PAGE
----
Special Issue on the Western Japan Heavy Rain
President, National Research Institute for Earth Science and Disaster Resilience (NIED)
Tennodai, Tsukuba, Ibaraki, Japan
In 2018, Japan not only had an abnormally hot summer, but also experienced successive disasters, including the Northern Osaka Earthquake, the Western Japan Heavy Rain, Typhoon No. 21, the Hokkaido Mid Iburi Earthquake, and Typhoon No. 24. In particular, the record-breaking heavy rains continued in a large area of Western Japan from June 28 to July 4, due to the storm front and Typhoon No. 7. The amount of rainfall totaled over 1,800 mm in the Shikoku Region and 1,200 mm in the Tokai Region. The quantity of rain that fell within 48 and 72 hours in both the Chugoku and Kinki Regions, as well as many other areas, was the highest rainfall ever recorded. A special warning regarding heavy rain was issued in 10 prefectures and every kind of disaster that Japan had experienced recently occurred in various locations. As of August 21, a report from Disaster Management Section, Cabinet Office indicated 221 deaths, 9 missing persons, 68 severely injured persons, 319 slightly injured persons, 3 persons with an unknown level of injury, 6,206 destroyed homes, 9,764 severely-damaged homes, 3,765 partially-destroyed homes, 9,006 homes with flooding above the first-floor level, and 20,086 houses with flooding below the first-floor level.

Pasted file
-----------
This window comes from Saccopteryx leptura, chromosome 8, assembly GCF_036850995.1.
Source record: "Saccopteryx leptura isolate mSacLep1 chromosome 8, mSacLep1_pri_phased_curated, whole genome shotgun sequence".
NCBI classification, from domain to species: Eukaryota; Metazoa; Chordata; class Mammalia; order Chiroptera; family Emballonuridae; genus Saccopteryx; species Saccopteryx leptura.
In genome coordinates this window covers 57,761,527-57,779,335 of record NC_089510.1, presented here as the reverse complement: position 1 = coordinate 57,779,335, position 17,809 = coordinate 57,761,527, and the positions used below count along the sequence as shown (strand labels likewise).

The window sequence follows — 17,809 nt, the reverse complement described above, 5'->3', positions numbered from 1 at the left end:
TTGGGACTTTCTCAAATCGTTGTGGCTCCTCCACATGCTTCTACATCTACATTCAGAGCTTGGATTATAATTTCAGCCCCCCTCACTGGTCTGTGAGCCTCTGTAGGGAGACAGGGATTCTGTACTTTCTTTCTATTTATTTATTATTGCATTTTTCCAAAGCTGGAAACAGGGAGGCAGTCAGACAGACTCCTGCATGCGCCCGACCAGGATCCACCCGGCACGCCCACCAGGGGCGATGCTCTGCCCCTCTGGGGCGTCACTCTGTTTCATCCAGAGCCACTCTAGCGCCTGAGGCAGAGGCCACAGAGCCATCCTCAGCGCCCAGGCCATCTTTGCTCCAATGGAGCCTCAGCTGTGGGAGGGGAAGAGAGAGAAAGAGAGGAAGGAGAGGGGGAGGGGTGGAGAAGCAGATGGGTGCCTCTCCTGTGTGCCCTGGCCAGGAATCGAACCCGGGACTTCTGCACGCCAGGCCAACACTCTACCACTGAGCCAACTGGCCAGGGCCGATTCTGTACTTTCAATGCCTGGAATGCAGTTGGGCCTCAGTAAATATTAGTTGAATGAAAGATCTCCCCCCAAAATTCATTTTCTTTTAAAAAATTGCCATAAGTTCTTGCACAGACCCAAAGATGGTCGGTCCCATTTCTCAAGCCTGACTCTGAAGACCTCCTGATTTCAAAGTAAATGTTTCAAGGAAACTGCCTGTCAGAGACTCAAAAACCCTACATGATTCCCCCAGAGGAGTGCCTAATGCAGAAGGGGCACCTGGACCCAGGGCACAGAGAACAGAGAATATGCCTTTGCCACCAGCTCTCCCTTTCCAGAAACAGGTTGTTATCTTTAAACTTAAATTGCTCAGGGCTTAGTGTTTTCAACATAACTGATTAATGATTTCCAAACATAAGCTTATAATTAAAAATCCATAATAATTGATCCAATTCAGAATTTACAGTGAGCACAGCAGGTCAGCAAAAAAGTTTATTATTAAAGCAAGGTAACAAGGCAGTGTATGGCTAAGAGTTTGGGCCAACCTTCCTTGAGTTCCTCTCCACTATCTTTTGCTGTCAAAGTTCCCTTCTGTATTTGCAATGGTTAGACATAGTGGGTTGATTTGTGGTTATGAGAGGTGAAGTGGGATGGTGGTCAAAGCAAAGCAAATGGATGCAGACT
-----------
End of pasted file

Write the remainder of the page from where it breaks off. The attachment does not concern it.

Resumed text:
During this large-scale disaster, which was named the Western Japan Heavy Rain, the Disaster Relief Act was applied to 110 municipalities and JDR decided to issue a special edition to address issues pertinent to this specific disaster event. Paper submissions were requested that not only comprised demonstrative researches on hazard and damage characteristics, methods of evacuation, and features of disaster response, but also included introductions of best practices, which were conducted in various fields and prompted diverse collaboration to develop and establish measures to mediate the effect of the future Nankai Trough Earthquake, as well as problems and solutions to successfully realize diverse collaboration. In response to the call for papers for the special issue, nine researches were submitted and six were accepted following a strict review process. To address the category of hazard characteristics analyses, two papers analyzing the characteristics of the flooding resulting from the Western Japan Heavy Rain and one paper comprising an analysis of landslide disasters were accepted. In the category of disaster response, one paper focusing on the use of SNS and two papers regarding the elderly were accepted. It would be our sincere pleasure if this special issue could contribute to future reductions in damage resulting from natural disasters.
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